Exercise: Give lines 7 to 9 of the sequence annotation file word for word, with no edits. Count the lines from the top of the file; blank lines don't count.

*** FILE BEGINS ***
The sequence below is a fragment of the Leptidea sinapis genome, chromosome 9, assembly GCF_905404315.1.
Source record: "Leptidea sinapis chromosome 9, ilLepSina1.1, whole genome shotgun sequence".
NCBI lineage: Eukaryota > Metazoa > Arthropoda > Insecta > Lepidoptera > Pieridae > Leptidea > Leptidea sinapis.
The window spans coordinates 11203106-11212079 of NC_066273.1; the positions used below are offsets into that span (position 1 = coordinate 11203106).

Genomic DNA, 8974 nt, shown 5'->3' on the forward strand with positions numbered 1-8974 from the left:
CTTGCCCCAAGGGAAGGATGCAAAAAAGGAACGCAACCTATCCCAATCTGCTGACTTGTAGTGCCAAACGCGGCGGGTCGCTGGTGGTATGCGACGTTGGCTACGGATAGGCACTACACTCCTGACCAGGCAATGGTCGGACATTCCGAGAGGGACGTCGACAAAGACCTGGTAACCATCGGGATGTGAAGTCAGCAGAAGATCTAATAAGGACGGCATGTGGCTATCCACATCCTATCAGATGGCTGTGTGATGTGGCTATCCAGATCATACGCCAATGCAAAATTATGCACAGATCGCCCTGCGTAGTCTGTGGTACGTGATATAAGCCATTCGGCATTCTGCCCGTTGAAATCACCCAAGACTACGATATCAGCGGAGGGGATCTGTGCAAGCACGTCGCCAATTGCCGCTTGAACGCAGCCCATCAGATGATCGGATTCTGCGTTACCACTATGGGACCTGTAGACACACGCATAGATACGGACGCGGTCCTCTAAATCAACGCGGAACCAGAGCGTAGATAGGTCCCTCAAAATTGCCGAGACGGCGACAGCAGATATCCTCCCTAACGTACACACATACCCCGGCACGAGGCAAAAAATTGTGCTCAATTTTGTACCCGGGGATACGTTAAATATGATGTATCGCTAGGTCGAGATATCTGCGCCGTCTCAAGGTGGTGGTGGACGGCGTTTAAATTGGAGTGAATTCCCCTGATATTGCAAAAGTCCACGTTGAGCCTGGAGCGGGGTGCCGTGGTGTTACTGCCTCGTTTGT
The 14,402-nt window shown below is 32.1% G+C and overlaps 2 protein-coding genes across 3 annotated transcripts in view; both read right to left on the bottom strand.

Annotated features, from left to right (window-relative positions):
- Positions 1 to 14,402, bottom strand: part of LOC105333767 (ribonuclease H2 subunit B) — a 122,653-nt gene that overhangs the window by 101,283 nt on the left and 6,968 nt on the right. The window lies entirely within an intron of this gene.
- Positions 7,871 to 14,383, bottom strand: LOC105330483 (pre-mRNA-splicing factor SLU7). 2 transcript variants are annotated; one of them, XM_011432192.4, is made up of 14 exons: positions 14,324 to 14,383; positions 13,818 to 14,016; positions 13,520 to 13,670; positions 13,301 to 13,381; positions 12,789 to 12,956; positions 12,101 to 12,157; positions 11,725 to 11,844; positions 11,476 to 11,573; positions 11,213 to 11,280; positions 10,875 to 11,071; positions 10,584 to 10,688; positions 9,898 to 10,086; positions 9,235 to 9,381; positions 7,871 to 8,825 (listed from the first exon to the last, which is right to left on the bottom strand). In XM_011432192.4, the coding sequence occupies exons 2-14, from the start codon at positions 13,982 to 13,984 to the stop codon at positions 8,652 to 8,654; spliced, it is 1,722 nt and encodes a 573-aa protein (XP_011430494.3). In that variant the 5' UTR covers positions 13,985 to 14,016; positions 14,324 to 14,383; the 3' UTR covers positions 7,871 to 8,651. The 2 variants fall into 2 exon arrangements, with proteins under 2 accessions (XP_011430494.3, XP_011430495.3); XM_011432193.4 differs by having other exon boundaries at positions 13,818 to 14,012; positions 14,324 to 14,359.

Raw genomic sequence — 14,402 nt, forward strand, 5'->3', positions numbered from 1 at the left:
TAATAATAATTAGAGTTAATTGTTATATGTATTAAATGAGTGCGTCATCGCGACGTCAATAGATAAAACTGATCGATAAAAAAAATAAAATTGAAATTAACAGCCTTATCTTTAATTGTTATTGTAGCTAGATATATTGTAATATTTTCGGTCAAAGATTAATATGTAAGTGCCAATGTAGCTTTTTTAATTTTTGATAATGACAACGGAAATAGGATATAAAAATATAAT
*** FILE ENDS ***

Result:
The 14,402-nt window shown below is 32.1% G+C and overlaps 2 protein-coding genes across 3 annotated transcripts in view; both read right to left on the bottom strand.

Annotated features, from left to right (window-relative positions):
- Positions 1 to 14,402, bottom strand: part of LOC105333767 (ribonuclease H2 subunit B) — a 122,653-nt gene that overhangs the window by 101,283 nt on the left and 6,968 nt on the right. The window lies entirely within an intron of this gene.